the currently circulating strains. Ideally, the challenge agent will
be derived from a pediatric source, as the patient will be less likely to be co-infected with other viruses and will have a clear and
simple medical history. The agent should also show a strong and
consistent symptom profile and not cause any serious adverse
events (sequelae). Another important characteristic of the challenge agent is that it should have a epidemic strain in its lineage,
in order to confer some cross-protection should that season’s
strain become epidemic too.
The manufacturing process for challenge agents, as for vaccines, is heavily regulated. Production of live virus must be carried out in line with cGMP guidelines, within accredited premises, and using accredited laboratory testing, compliant with
Good Laboratory Practice (GLP). Although there are currently no
specific guidelines for developing challenge agents, possibilities
to lighten the burden of proofs for safety are under discussion, in
the hope that it may be possible to develop new challenge agents
faster and at a lower cost.
THE MANUFACTURING PROCESS
The first step in the process for identifying a suitable challenge
virus (i.e. a virus causing acute disease with a low mortality rate,
limited morbidity and little or no evidence for chronicity, sequelae or serious long term disease, for example many respiratory
viruses) is to isolate and identify a candidate strain from the community, preferably in a pediatric patient with a well-documented
medical history. Preferably the candidate virus is then sequenced
to ensure it is representative of circulating strains, and to look
for resistance to available therapeutics. Pilot tests may be undertaken on a range of candidate viruses to see how well each grows
on an appropriate cell line, such as Madin-Darby Canine Kidney
(MDCK), and to check whether the virus can infect the cells easily, without losing infectivity or showing signs of attenuation, and
if it may easily be grown on, or amplified in, other cell lines.
At this stage it may also be prudent to check the antigenic
properties, comparing them for similarities (homology) to current
With a suitable viral candidate identified, further pilot studies
may be performed to determine whether the virus can multiply
successfully in the Working Cell Bank or the chosen egg stock during the manufacturing process. Pilot studies are used to identify
the relative suitability of differing cell-lines and embryonated eggs
from differing specific-pathogen free (SPF) chicken flocks by investigating dosing titers and incubation temperatures and times.
Cell lines are increasingly being preferred to egg stock in the light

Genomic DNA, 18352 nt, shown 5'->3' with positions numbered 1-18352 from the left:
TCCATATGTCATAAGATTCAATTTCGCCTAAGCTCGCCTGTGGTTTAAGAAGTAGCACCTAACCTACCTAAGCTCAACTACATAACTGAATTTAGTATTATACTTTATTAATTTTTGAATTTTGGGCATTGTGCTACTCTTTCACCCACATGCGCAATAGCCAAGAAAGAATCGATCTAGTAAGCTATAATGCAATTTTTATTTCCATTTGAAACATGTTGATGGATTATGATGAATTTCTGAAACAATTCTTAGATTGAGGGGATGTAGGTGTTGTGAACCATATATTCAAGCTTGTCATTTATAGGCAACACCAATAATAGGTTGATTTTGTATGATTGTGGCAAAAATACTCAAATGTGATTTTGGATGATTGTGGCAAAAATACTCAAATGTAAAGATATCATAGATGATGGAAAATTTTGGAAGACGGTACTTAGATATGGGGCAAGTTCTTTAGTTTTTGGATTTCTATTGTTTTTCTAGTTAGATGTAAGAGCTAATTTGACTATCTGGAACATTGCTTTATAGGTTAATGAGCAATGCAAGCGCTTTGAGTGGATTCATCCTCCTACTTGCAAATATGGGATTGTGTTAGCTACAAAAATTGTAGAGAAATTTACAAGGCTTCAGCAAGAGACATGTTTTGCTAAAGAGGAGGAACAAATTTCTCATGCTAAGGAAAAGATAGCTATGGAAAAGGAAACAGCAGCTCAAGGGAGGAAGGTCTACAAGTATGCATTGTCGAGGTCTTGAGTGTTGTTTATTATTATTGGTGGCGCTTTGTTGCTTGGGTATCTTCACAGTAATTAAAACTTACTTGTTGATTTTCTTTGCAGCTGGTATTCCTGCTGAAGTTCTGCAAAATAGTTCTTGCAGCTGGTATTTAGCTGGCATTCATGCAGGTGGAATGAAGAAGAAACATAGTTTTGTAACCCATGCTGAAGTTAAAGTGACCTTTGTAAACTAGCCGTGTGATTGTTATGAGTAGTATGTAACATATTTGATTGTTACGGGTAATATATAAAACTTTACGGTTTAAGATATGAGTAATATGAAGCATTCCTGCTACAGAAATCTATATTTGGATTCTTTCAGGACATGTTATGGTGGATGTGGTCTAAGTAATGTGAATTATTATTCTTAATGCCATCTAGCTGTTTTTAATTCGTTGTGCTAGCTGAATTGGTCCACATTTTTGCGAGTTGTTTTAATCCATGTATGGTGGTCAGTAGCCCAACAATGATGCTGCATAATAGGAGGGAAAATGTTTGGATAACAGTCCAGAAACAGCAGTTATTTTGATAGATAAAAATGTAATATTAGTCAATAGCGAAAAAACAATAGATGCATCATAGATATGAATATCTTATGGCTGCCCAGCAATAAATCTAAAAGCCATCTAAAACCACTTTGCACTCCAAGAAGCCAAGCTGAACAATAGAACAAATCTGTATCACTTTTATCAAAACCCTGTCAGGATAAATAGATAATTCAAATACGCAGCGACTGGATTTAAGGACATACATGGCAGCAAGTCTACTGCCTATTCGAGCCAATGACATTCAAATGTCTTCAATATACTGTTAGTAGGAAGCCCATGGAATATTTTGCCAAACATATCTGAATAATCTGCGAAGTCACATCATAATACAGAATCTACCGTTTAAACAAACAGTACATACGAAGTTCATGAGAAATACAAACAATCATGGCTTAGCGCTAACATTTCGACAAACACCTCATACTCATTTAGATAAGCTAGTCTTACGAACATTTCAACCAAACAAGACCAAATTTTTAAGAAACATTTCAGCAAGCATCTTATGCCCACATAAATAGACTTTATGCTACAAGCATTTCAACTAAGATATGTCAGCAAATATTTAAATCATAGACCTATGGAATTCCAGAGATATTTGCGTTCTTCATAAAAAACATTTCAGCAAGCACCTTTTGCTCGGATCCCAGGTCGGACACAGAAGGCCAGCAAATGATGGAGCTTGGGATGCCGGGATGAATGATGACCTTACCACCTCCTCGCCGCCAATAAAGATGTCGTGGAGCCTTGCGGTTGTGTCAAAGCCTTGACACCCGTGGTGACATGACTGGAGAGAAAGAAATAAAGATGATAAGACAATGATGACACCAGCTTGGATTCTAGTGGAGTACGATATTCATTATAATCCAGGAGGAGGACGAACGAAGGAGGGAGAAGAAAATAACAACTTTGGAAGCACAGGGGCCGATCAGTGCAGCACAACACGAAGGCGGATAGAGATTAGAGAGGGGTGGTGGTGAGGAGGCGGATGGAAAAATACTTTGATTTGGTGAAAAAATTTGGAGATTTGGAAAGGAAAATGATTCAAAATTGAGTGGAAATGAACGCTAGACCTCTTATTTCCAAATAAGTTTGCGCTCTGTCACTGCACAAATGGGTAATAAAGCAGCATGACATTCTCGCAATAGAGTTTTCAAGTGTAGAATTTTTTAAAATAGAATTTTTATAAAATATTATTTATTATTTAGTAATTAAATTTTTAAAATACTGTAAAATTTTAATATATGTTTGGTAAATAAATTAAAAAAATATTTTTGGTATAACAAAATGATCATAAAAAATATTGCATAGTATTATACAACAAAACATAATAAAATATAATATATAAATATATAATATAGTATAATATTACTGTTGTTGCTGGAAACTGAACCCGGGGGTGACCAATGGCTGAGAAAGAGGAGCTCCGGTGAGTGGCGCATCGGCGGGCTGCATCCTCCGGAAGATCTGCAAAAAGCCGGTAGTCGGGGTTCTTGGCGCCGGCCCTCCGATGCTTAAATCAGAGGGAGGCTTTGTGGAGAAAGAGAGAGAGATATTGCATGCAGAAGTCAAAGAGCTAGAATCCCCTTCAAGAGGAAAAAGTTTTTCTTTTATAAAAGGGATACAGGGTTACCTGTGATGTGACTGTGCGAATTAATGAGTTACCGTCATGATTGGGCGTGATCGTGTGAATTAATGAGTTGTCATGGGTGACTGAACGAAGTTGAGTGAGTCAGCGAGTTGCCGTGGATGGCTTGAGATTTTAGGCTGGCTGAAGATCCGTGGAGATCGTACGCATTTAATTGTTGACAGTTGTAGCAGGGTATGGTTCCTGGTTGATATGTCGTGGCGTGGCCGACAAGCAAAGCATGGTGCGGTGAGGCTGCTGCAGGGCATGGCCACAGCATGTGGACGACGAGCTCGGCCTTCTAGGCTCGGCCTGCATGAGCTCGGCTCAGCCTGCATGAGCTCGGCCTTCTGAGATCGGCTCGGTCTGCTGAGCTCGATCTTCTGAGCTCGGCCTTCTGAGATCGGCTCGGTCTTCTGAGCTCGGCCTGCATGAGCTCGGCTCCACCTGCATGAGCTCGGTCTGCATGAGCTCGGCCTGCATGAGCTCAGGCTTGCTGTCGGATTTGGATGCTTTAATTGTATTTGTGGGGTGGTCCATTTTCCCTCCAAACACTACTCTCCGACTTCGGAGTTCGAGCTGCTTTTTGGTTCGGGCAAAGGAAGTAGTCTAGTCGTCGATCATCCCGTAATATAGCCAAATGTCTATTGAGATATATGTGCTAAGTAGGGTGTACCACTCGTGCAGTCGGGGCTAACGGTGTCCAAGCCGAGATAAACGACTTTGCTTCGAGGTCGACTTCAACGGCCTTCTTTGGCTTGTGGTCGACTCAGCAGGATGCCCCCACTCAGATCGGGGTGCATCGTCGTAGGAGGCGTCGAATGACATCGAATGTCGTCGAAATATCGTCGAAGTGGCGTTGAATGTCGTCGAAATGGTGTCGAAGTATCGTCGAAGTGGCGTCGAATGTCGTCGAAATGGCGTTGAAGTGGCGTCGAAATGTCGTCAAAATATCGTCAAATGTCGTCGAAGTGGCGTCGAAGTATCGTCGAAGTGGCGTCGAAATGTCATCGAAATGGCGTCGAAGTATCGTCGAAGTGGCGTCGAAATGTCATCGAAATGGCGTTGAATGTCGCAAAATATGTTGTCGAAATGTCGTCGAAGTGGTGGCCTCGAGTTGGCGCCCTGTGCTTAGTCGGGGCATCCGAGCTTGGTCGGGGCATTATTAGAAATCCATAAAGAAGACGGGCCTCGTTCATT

of egg adaptation and the increase of egg albumin allergies. If eggs
are ultimately the medium of choice, it is advisable to test out more
than one supplier of eggs to check that there is no“egg effect”; it is
not unknown for eggs to be resistant to a particular virus.
The optimal titer for inoculating the medium in the manufacturing process is important. Too many rounds of amplification is
not ideal, as the virus will be more likely to become adapted to
its new host medium and thus become less effective at infecting
humans. So-called egg or cell-line adapted virus will have a reduced capacity for causing symptomatic disease and may exhibit
truncated or decreased shedding, thus compromising its usefulness as a successful challenge agent.
Once it is certain that the candidate agent grows well in pilot studies, the viral seed-stock can be produced. Seed-stock or
the starting inoculum to grow on into the final product is grown
either in high-yield cell lines or a small number of embryonated
eggs from SPF flocks. Virus is injected or inoculated at a dilution
established during the pilot study as optimal for rapid expansion:
this might be 1: 100, 1: 10 or even neat. Seed virus is harvested after a minimal number of amplification rounds (2-3), centrifuged,
filtered to remove cellular material and any extraneous contaminants and frozen down in aliquots.
Small quantities of harvested seed-stock are used to inoculate the manufacturing cell-line (which may differ from the seed-stock cell-line) or a large number of embryonated eggs. To obtain
a reasonable volume of virus it is typical to utilize up to 300-400
eggs, or to propagate the virus in a small bioreactor dosed with
cells from the cell bank.
Inoculated eggs are typically incubated at 35°C for three
days before being harvested and centrifuged down. Virus suspended in the supernatant is further filtered at 0.4µm and
subsequently through a 0.22 µm filter to remove the majority
of the remaining egg residue, proteinaceous clumps and any
bacteria, leaving the supernatant containing only challenge
virus. Finally, virus is aliquoted out into 2ml vials before snap
freezing in liquid nitrogen.
A manufacturing process as described should generate sufficient virus to fill about 2,500 vials; these are stored at – 80°C to
ensure long-term viability.
The entire manufacturing process is designed to ensure the
minimal number of passages that yields the highest possible
viral titer. As the virus has not been passaged or amplified multiple times, the final agent should remain highly infectious to
humans, and not have undergone attenuation. The ideal challenge agent should be very close to the wild type (WT) virus, as
the aim of a human challenge trial is to reflect real-life infections in the community.
“The manufacturing process for
challenge agents, as for vaccines,
is heavily regulated. Production of
live virus must be carried out in
line with cGMP guidelines, within
accredited premises, and using
accredited laboratory testing,
compliant with Good Laboratory